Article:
• Conclusions and future work


A is weight-robustif for all (X, d), |Range(X,d)| = 1.

  • A never responds to weight.


  • A is weight-sensitive if for all (X, d),|Range(X,d)| > 1.

  • A always respondsto weight.


  • An algorithm A is weight-considering if

  • There exists (X, d) where |Range(X,d)|=1.

  • There exists (X, d) where |Range(X,d)|>1.

  • A responds to weight on some

  • data sets, but not others.


  • Range(A(X, d)) = {C | ∃ w such that A(w[X], d) = C}

  • Range(A(X, d)) = {D | ∃ w such that A(w[X], d) = D}

  • Weight-robust: for all (X, d), |Range(X,d)| = 1.

  • Weight-sensitive: for all (X, d),|Range(X,d)| > 1.

  • Weight-considering:

  • ∃ (X, d) where |Range(X,d)|=1.

  • ∃ (X, d) where |Range(X,d)|>1.


Outline2
Outline

  • Connecting To Applications

  • The desired category depends on the application.

In the facility allocation example above, a weight-sensitive algorithm may be preferred.

  • In phylogeny, where sampling procedures can be highly biased, some degree of weight robustness may be desired.


For the weight considering algorithms, we fully characterize when they are sensitive to weight.


Outline3
Outline

  • Outline

  • Formal framework

  • Categories and classification

  • A result from each category

  • Classification of heuristics

  • Conclusions and future work



  • We show that k-means is weight-sensitive.

  • Ais weight-separableif for any data set (X, d) and subset S of X with at most k points, ∃ wso that A(w[X],d,k) separates all points of S.

  • Fact: Every algorithm that is weight-separable is also weight-sensitive.


  • K-means is Weight-Sensitive

Proof:

  • Show that k-means is weight-separable

  • Consider any (X,d) and S⊂X on at most k points

  • Increase weight of points in S until each belongs to a distinct cluster.

  • Theorem:k-means is weight-sensitive.


  • We show that Average-Linkage is Weight Considering.

  • Characterize the precise conditions under which it is sensitive to weight.

  • Recall:

  • An algorithm A is weight-considering if

  • There exists (X, d) where |Range(X,d)|=1.

  • There exists (X, d) where |Range(X,d)|>1.


  • Average-Linkage is a hierarchical algorithm.

  • It starts by creating a leaf for every element.

  • It then repeatedly merges the “closest” clusters using the following linkage function:

Average weighted distance between clusters


  • (X,d) where Range(X,d) =1:

  • The same dendrogram is output

  • for every weight function.

A

B

C

D

B

C

D

A


  • (X,d) where Range(X,d) >1:

1+ϵ

1

1

2+2ϵ

A

B

C

D

E

B

C

D

A

E

1+ϵ

1

1

2+2ϵ

A

B

C

D

E

B

A

C

D

E


  • We showed that Average-Linkage is weight-considering.

  • Can we show when it is sensitive to weight?

  • We provide a complete characterization of when Average-Linkage is sensitive to weight, and when it is not.


  • A clustering is nice if every point is closer to all points within its cluster than to all other points.

Nice


  • A clustering is nice if every point is closer to all points within its cluster than to all other points.

Nice


  • A clustering is nice if every point is closer to all points within its cluster than to all other points.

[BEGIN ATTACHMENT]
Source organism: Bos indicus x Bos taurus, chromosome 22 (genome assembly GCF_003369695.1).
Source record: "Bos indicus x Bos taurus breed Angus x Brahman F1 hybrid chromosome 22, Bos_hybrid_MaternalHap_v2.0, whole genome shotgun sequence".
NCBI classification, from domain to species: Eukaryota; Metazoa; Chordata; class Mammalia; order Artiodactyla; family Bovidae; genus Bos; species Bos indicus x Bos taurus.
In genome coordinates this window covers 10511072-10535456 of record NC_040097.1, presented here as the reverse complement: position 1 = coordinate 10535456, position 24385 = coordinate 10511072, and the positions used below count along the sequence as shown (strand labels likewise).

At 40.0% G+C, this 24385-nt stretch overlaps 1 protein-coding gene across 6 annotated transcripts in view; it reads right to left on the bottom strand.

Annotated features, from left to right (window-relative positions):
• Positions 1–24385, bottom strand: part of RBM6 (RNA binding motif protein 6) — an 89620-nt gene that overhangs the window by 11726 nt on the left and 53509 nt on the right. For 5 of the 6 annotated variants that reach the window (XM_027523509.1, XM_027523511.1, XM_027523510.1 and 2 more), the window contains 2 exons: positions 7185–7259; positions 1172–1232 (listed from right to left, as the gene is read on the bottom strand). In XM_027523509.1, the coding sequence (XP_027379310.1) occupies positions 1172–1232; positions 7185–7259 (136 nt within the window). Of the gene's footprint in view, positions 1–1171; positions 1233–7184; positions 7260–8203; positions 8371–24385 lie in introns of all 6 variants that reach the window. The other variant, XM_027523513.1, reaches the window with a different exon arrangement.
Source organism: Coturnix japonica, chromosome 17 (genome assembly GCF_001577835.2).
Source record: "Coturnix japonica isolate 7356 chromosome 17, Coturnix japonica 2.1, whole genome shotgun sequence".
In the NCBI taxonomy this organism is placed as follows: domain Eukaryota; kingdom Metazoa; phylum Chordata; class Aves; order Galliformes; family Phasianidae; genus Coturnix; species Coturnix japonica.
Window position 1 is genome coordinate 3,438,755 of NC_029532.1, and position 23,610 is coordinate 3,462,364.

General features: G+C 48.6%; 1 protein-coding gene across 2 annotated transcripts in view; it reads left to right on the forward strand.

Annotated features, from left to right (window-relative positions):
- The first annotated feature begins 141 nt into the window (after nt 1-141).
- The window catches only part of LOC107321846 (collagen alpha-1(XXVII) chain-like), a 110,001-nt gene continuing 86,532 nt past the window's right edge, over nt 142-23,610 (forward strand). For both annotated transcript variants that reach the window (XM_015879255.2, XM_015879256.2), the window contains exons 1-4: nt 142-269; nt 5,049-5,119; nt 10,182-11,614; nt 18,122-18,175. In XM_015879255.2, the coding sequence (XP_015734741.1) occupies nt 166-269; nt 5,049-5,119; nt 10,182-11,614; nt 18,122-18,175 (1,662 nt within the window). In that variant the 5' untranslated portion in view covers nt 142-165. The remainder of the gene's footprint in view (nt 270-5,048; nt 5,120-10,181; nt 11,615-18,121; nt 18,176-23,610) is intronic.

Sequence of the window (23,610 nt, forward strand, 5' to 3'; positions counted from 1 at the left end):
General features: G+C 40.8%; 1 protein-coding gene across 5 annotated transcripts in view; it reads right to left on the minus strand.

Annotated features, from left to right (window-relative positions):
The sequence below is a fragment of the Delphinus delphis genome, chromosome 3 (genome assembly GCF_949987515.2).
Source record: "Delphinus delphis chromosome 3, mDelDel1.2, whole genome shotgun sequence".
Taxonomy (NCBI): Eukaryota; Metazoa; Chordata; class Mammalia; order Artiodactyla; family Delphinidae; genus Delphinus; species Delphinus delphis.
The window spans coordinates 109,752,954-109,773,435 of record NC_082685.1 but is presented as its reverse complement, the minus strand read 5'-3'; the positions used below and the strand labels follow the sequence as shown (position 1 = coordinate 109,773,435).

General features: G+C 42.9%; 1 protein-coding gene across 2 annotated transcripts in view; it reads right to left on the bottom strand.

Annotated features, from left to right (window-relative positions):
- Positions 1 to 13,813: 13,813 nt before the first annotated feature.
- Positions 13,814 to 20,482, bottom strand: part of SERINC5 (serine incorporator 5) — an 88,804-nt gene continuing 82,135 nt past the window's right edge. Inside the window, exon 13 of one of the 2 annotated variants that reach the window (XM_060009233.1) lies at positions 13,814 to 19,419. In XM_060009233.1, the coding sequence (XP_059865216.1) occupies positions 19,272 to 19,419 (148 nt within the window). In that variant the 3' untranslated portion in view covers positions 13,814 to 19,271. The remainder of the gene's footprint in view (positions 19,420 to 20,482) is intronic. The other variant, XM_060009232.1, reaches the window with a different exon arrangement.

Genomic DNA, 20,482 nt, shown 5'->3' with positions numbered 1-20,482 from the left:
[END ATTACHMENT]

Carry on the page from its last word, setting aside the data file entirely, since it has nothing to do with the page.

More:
Not nice


  • A dendrogram is nice if all of its clusterings are nice.

  • Theorem:Range(AL(X,d)) = 1 if and only if (X,d) has a nice dendrogram.


  • Theorem:Range(AL(X,d)) = 1 if and only if (X,d) has a nice dendrogram.

  • Proof:

  • Show that:

  • If there is a nice dendrogram for (X,d),then

    • Average-Linkage outputs it.

  • If a clustering that is not nice appears in dendrogramAL(w[X],d) for some w, then Range(AL(X,d)) > 1.


  • Lemma:If there is a nice dendrogram for (X,d),then Average-Linkage outputs it.

  • Proof Sketch:

  • Assume that (w[X],d) has a nice dendrogram.

  • Main idea: Show that every nice clustering of the data appears in AL(w[X],d).

  • For that, we show that each cluster in a nice clustering is formed by the algorithm.


  • Given a nice clustering C, it can be shown that

  • for any clusters Ci and Cj of C,any disjoint subsets Y and Z of Ci, and any subset W of Cj, Y and Z are closer than Y and W.

  • This implies that C appears in the dendrogram.


  • Lemma:If a clustering Cthat is not nice appears in AL(w[X],d), then range(X,d)>1.

  • Proof:

  • Since C is not nice, there exist points x, y, and z, so that

    • x and y are belong to the same cluster in C

    • x and z belong to difference clusters

    • yet d(x,z) < d(x,y)

  • If x, y andz are sufficiently heavier than all other points, then x and z will be merged before x and y, so C will not be formed.


  • Theorem:Range(AL(X,d)) = 1 if and only if (X,d) has a nice dendrogram.

  • Average Linkage is robust to weight whenever there is a dendrogram of (X,d) consisting of only nice clusterings, and it is sensitive to weight otherwise.


  • These algorithms are invariant to element duplication.

  • Ex. Min-Diameter returns a clustering that minimizes the length of the longest within-cluster edge.

  • As this quantity is not effected by the number of points (or weight) at any location, Min-Diameter is weight robust.


Outline4
Outline

  • Outline

  • Introduce framework

  • Present categories and classification

  • Show several results from different categories

  • Conclusions and future work


  • We introduced three basic categories describing how algorithms respond to weights

  • We characterize the precise conditions under which algorithms respond to weights

  • The same results apply in the non-weighted setting for data duplicates

  • This classification can be used to help select clustering algorithms for specific applications


  • Capture differences between objective functions similar to k-means (ex. k-medians, k-medoids, min-sum)

  • Show bounds on the size of the Range of weight considering and weight sensitive methods

  • Analyze clustering algorithms for categorical data

  • Analyze clustering algorithms with a noise bucket

  • Indentify properties that are significant for specific clustering applications (some previous work in this directions by Ackerman, Brown, and Loker (ICCABS, 2012)).